#IMWAYR August 29, 2016

Hello everyone. I've been reading, but not nearly fast enough to keep up with the piles of books becoming available from the VPL. I'm looking forward to checking in with Jen at Teach Mentor Texts and Kellee and Ricki at Unleashing Readers to see how the rest of your reading lives are progressing. I'm also thinking about the many teachers in other parts of the planet who have returned to work already. 

Here in Vancouver, B.C., over the span of 24 hours we have gone from OMG it's so hot, to should we turn on the furnace?

This week, not only did I get in some serious reading, I managed to get reviews posted for these books last week.


4 stars
Max at Night by Ed Vere (NetGalley)

I'm a serious Max fan. In fact, I think Max is my favourite fictional cat. After reading a Max title, my heart aches that I am allergic to felines. This book is a must purchase to add to your shelf of bedtime books. If I was still in the library, I would get two copies, one for the library, and one for my great nephew, Max. I can't wait to get my hands on a copy of Max and the Bird.

4 stars
Rosie the Raven by Helga Bansch & Shelley Tanaka (translator) (NetGalley)

I adore these illustrations. The message of inclusion, adapting, and acceptance that this book embodies is an important one for people of all ages. Upon completion of this book I hope to read more about Rosie and really want to read In the Night, Bansch's most recent book. 


3 stars
Clara Humble and the Not-So-Super Powers by Anna Humphrey & Lisa Cinar (illustrator) (NetGalley)

I picked this from Netgalley because I admire Lisa Cinar's work. I'm still working on a review. I liked it more at the end of the story than at the beginning. I'm still trying to figure out why this is. It might be that I started it following Piper Green's Too Much Good Luck.

4 stars
Some Kind ofCourage by Dan Gemeinhart

I truly enjoyed this book. It's a western (think Louis Lamour and Zane Grey) for the younger crowd. The orphaned kid, Joseph, is adorably strong and sweet and softhearted all at the same time. This is a book I know my brothers would have loved when they were younger. I've told James, the one who is a teacher, that he better get a copy for his grade seven classroom. I was hoping to read something from Debbie Reese about the section at the Indian Camp, but couldn't find it. So all I can say about that section is that it felt unrealistic, but then, this whole book has that tall tale feel to it (in a most delightful way.)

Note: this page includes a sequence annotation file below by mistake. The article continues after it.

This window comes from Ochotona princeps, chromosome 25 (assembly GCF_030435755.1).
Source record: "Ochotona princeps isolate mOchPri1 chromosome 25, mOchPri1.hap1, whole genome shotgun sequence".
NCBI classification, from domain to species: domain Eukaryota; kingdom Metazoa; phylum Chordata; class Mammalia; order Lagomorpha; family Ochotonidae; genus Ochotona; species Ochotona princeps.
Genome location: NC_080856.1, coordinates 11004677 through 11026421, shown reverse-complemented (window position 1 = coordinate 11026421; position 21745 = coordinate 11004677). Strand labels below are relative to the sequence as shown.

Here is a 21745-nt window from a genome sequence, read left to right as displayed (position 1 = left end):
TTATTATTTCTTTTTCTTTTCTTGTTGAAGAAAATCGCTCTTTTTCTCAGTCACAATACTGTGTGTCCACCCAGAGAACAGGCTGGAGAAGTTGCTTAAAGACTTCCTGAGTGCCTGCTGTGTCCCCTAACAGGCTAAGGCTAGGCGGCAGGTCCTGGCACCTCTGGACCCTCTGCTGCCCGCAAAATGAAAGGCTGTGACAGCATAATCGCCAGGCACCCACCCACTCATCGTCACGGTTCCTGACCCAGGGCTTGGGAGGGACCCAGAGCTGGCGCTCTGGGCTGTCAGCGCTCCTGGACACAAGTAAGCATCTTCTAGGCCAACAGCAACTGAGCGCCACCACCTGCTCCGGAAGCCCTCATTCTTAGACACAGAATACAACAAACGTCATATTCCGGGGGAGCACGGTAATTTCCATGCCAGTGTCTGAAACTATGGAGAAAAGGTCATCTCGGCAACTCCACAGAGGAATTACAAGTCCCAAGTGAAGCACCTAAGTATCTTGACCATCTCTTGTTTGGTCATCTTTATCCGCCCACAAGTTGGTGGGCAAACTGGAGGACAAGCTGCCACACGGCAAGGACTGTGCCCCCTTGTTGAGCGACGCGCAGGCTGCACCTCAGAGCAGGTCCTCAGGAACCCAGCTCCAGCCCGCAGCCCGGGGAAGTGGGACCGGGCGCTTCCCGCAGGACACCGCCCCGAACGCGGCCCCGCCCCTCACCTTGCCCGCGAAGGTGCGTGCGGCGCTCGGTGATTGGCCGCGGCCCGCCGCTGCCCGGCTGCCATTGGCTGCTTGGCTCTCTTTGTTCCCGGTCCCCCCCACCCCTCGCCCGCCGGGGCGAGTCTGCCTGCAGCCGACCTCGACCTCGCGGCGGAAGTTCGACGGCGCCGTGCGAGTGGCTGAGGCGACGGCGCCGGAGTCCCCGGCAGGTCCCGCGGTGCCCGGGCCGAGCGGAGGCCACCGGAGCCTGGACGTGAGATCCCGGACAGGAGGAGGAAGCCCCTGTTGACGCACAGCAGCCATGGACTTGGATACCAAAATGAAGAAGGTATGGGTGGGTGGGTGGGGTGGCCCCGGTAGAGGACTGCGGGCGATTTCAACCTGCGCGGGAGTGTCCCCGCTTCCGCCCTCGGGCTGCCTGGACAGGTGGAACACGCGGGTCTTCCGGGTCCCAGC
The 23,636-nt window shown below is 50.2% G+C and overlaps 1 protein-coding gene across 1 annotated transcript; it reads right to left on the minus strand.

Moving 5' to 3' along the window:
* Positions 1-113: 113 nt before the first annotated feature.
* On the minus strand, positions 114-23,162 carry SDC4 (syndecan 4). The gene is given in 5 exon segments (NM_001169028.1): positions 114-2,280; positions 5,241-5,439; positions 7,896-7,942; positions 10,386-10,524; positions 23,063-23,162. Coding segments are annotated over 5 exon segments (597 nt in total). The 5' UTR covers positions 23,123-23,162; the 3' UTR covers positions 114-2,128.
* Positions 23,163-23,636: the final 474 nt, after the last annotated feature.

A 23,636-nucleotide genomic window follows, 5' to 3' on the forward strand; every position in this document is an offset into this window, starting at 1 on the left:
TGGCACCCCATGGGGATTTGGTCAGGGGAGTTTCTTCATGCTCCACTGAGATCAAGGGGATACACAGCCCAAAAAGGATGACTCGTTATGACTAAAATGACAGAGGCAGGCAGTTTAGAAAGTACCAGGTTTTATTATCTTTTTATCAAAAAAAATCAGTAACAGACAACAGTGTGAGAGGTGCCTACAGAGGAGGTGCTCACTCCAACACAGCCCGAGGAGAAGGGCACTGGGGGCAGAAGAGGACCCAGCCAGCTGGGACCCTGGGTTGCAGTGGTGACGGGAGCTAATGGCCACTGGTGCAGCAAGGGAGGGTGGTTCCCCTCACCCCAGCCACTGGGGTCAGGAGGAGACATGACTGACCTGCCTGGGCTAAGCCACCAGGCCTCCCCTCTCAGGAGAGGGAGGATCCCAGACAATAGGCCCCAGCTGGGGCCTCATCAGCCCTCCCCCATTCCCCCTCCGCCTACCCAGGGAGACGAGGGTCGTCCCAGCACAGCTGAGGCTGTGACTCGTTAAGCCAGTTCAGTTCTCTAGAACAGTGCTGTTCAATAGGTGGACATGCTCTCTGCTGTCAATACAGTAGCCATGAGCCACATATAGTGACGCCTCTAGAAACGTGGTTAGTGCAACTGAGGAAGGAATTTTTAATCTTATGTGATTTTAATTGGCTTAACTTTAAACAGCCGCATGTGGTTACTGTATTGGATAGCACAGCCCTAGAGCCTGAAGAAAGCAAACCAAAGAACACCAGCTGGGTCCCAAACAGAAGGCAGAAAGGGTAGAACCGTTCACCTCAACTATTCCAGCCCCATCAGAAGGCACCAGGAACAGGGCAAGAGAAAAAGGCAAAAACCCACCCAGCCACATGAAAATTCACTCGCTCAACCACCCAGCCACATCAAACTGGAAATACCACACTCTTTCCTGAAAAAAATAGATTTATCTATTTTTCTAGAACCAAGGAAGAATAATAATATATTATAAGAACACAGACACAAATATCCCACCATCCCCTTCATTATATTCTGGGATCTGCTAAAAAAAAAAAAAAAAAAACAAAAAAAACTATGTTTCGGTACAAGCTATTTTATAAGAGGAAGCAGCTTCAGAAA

3 stars
The Secret Place by Tana French & narrators, Stephen Hogan & Lara Hutchinson

I enjoyed this murder mystery well enough. The story is told through alternative points of view. The police perspective is told through the eyes of Stephan Moran, a young detective who wants to move from cold cases to the murder squad. His chance comes when a young woman, Holly Mackey, brings him evidence in an unsolved murder that occurred at her school. The other perspective is told through the eyes of Holly and her group of friends. I enjoyed reading the police perspective more than the teen one, but that is probably because the teen one was loaded with all the stuff I hate about some YA fiction (mean girls, girl rivalry over boys, etc etc)

4 stars
The Family Fletcher Takes Rock Island by Dana Alison Levy & Dan Woren (narrator)

Sam, Jax, Eli, Frog and their fathers, are back with more adventures and troubles while on vacation at a resort community on the ocean. The Fletcher family is one of my top five fictional families. They are right up there with the Penderwicks by Jeanne Birdsall and the Gaither sisters by Rita Garcia Williams. If you haven't read, The Misadventures of the Family Fletcher, the first in this series, then you should. You probably won't need it to enjoy the second installment, but it will help you appreciate these characters more fully.